Monday, October 22, 2012
Sunday, October 7, 2012
Daniel Cornshire could tell the moment Jo-Jo walked through the door that he didn’t settle things with the sheriff.
He knew because his brother’s thick lips wouldn’t stop trembling, and his shirt was soaked with sweat. He even had a soiled spot on his trousers, right by the pistol he had holstered on his hip. This was not the kind of task for one as feeble-minded as Jo-Jo, but what choice did Daniel have?
“Well, what happened?” Daniel asked.
“He didn’t ta-ta-take the money, Danny. He knew.”
“What do you mean he knew?” Daniel asked, but he understood exactly what his brother meant. It was the reason why he didn’t deliver the money to Sheriff Heavensby himself. It was dirty money, stolen from one of the banks under Heavenby’s protection.
Sheriff Heavensby, who had taken control of Daniel’s late father’s ranch, would of course have caught wind that one of his tenants was a wanted man; especially when that same man was already an enemy of the Heavensby family.
“You ain’t mad, are you Danny?” Jo-Jo asked.
“Naw, I ain’t mad.”
But Daniel Cornshire was mad. He had been hiding out in an abandoned shack just south of town since the robbery, and he felt closed in. Things would have been so much easier if the Heavensby’s were simply wiped off the face of the planet.
It would also be easier if the brothers didn’t have to worry about the land. Their recently deceased father, Samuel Cornshire, made the brothers promise that Sheriff Heavensby would never take the ranch. It was a family feud that spanned back to their great-great grandfather, Artemis Cornshire and his rival, Reginald Heavensby. The two men, the story goes, were once friends who settled the territory, bringing in hundreds of western bound souls. An expanse of land divided almost equally amongst the founding families began to change as more money started to pour in. Acre by acre, Cornshire land was lost to the Heavensby’s.
It started with simple quarrels over a moved fence post, but the feud drew more sinister with forged documents and backroom deals, forcing the Cornshires to yield more and more property. Over the years, the Heavensby’s swallowed up the land, becoming part of the local elite, while the Cornshire’s lost almost everything they owned. It got to the point that the town itself was now called Heavensby.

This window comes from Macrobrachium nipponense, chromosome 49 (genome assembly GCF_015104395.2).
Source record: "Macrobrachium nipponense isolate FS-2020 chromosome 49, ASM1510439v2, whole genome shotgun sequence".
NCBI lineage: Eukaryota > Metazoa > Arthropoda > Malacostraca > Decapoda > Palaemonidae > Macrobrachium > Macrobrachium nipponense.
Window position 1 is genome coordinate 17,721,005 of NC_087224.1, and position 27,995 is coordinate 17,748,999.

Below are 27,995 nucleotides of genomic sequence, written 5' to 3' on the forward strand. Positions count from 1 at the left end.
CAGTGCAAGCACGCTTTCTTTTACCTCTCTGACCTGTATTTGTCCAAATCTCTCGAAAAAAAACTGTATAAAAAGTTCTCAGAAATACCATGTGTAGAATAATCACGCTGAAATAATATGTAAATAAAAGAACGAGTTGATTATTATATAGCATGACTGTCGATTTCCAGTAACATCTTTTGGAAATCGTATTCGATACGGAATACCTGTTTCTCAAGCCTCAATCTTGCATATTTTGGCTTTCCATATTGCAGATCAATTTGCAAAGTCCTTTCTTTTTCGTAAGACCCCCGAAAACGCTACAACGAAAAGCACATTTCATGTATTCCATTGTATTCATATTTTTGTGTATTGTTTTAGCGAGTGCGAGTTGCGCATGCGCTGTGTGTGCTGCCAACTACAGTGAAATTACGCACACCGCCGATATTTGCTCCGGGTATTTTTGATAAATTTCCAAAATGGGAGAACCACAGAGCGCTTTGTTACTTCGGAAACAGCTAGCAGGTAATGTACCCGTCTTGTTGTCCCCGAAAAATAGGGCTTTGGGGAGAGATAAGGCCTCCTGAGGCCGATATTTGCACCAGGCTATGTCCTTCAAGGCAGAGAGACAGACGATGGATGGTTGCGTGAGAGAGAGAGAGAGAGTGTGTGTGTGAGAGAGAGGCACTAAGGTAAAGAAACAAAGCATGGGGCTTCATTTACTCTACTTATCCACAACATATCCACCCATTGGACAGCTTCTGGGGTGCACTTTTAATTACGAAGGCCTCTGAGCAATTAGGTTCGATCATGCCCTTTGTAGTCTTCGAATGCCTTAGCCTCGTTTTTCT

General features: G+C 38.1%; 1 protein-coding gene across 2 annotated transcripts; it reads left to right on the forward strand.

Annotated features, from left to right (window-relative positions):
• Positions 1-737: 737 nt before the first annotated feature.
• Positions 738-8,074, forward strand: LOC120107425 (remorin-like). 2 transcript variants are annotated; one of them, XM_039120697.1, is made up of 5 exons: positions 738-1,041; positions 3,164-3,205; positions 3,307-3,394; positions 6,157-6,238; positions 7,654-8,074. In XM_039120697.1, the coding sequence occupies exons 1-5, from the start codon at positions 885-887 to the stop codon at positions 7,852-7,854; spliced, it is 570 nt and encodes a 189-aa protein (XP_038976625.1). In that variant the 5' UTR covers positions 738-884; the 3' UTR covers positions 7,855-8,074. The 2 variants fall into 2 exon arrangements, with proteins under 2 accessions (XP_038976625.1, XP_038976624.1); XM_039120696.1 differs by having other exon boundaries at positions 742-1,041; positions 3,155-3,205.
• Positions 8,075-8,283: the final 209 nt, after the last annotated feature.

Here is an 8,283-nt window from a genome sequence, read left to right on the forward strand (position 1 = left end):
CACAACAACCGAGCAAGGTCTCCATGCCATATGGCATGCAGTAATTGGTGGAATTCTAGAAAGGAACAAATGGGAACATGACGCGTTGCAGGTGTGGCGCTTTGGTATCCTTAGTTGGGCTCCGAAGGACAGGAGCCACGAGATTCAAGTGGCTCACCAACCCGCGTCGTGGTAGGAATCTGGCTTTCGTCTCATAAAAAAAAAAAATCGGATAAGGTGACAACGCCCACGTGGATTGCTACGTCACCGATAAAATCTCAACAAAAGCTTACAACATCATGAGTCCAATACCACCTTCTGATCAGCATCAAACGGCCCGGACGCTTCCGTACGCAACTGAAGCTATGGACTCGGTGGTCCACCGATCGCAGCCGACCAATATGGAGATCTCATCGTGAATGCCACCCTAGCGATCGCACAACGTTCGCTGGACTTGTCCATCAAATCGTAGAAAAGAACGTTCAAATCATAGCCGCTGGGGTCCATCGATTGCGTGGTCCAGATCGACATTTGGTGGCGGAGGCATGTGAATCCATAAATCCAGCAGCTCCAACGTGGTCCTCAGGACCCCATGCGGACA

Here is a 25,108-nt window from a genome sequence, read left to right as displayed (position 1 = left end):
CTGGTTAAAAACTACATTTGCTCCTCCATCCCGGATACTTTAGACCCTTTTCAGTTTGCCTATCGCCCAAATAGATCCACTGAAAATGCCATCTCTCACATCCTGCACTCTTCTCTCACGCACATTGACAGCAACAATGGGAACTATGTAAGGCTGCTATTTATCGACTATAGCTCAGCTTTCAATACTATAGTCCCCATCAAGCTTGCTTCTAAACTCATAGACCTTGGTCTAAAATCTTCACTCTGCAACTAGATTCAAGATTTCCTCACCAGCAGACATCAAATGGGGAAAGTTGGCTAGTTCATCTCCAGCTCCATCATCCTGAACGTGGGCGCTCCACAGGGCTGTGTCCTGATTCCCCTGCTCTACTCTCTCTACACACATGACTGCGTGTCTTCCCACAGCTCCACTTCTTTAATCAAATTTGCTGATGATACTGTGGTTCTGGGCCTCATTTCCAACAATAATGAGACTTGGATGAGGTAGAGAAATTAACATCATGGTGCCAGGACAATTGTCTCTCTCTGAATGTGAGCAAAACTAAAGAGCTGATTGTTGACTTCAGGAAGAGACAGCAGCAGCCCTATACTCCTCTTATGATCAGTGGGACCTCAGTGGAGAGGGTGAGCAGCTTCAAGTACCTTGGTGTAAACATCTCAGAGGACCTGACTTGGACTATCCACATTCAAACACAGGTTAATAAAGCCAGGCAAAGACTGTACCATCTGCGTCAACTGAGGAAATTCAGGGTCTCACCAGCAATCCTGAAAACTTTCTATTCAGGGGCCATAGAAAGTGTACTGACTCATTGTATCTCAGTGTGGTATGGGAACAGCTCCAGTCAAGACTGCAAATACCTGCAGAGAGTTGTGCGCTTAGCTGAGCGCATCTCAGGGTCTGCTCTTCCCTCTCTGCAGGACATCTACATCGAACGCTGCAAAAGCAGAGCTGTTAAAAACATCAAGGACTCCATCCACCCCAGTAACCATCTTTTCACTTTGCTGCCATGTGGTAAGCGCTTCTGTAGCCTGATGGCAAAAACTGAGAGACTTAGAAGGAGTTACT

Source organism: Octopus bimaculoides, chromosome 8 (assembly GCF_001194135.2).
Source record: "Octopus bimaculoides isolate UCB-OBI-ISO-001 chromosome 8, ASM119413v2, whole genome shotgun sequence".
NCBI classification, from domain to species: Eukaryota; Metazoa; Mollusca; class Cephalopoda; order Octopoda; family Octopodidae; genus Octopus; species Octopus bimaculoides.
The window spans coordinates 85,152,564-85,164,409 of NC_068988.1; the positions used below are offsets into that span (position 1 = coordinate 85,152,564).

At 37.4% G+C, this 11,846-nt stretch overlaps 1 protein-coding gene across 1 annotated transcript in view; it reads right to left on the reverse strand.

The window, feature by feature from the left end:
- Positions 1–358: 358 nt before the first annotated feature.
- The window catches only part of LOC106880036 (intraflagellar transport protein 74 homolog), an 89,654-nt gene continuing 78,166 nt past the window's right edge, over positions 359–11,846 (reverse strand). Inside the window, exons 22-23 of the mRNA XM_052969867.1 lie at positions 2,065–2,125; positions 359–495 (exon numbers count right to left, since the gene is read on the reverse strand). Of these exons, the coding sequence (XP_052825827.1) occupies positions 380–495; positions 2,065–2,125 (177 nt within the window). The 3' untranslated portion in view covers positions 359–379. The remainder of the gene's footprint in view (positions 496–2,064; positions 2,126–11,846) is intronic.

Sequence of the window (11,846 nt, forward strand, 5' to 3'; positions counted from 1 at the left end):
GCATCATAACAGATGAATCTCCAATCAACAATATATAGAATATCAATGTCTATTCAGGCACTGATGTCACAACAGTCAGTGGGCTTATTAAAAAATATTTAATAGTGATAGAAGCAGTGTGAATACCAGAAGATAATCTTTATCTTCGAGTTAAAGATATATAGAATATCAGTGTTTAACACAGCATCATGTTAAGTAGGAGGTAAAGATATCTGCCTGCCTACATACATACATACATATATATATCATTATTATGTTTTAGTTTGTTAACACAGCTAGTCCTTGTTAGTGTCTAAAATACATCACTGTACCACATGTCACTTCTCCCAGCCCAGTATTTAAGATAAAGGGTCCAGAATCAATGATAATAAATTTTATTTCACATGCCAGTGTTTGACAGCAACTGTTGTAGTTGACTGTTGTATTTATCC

But the Cornshire’s, while not as educated and sliver-tongued as the Heavensby’s, were a proud and resilient bunch. Unable to even the odds in court, the Cornshires resorted to brawling, burning crops, and poisoning livestock. The bitter back and forth among the families escalated over the generations into mutual bloodshed. Years of hostilities left both sides depleted, specifically with the sheriff being the last in the line of Heavensby men. Being the smart one, he made sure that if he was going to be the last to bare the Heavensby name (his attempts at having children with his wife had been fruitless), then he was going to make the last of the Cornshire’s as miserable as possible for killing off his kin.
The last thing the Cornshire’s owned after Sheriff Heavensby seized everything else from them was a modest ranch at the outskirts of town, and before he died, Samuel Cornshire would be damned if Sheriff Heavensby got that, too. In years past, the Heavensby’s wanted the property to connect towns. However, Samuel, who never indulged in any of the killing, refused to sell his ranch and what remained of his family’s land.
The sheriff’s influence over the town and managing to secure the water rights to the land forced the Cornshire’s to pay him for use of the water or allow the land and livestock to die. Samuel fought feverishly to prevent the sheriff from taking the land until the mayor, who had ancestral ties to the Cornshire’s, said that the area was off limits as long as the Cornshire’s could afford it.
But once pa died, Daniel wanted to leave. After both his mother and wife died from stray gunshot wounds down at the market, he wanted to head out east. There was nothing left for the Cornshire’s in the town of Heavensby.
Daniel’s brother, Jo-Jo, wouldn’t have it.